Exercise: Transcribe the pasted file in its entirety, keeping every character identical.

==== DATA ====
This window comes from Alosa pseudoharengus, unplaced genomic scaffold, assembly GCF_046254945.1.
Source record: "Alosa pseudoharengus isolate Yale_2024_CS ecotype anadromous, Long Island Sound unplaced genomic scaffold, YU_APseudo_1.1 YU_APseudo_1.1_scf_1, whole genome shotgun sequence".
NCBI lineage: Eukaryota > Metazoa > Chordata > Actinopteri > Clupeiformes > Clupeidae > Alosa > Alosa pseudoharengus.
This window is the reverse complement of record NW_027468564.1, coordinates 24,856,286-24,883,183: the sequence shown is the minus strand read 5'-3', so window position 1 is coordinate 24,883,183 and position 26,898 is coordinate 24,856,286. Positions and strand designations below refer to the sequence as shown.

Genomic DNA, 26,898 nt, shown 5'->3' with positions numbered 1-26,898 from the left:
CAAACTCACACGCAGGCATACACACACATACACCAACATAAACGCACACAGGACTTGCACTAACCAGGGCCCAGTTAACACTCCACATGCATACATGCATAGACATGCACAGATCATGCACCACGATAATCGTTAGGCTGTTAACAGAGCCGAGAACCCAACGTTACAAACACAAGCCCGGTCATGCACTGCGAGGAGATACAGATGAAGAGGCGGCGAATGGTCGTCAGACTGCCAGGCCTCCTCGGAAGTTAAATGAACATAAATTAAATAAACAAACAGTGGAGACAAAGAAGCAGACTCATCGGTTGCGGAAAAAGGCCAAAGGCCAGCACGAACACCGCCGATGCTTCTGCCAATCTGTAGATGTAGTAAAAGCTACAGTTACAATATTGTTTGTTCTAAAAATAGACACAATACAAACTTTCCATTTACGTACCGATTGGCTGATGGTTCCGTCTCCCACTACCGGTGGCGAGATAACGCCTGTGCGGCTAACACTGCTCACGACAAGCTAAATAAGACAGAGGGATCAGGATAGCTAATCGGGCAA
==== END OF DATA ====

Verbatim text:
This window comes from Alosa pseudoharengus, unplaced genomic scaffold, assembly GCF_046254945.1.
Source record: "Alosa pseudoharengus isolate Yale_2024_CS ecotype anadromous, Long Island Sound unplaced genomic scaffold, YU_APseudo_1.1 YU_APseudo_1.1_scf_1, whole genome shotgun sequence".
NCBI lineage: Eukaryota > Metazoa > Chordata > Actinopteri > Clupeiformes > Clupeidae > Alosa > Alosa pseudoharengus.
This window is the reverse complement of record NW_027468564.1, coordinates 24,856,286-24,883,183: the sequence shown is the minus strand read 5'-3', so window position 1 is coordinate 24,883,183 and position 26,898 is coordinate 24,856,286. Positions and strand designations below refer to the sequence as shown.

Genomic DNA, 26,898 nt, shown 5'->3' with positions numbered 1-26,898 from the left:
CAAACTCACACGCAGGCATACACACACATACACCAACATAAACGCACACAGGACTTGCACTAACCAGGGCCCAGTTAACACTCCACATGCATACATGCATAGACATGCACAGATCATGCACCACGATAATCGTTAGGCTGTTAACAGAGCCGAGAACCCAACGTTACAAACACAAGCCCGGTCATGCACTGCGAGGAGATACAGATGAAGAGGCGGCGAATGGTCGTCAGACTGCCAGGCCTCCTCGGAAGTTAAATGAACATAAATTAAATAAACAAACAGTGGAGACAAAGAAGCAGACTCATCGGTTGCGGAAAAAGGCCAAAGGCCAGCACGAACACCGCCGATGCTTCTGCCAATCTGTAGATGTAGTAAAAGCTACAGTTACAATATTGTTTGTTCTAAAAATAGACACAATACAAACTTTCCATTTACGTACCGATTGGCTGATGGTTCCGTCTCCCACTACCGGTGGCGAGATAACGCCTGTGCGGCTAACACTGCTCACGACAAGCTAAATAAGACAGAGGGATCAGGATAGCTAATCGGGCAA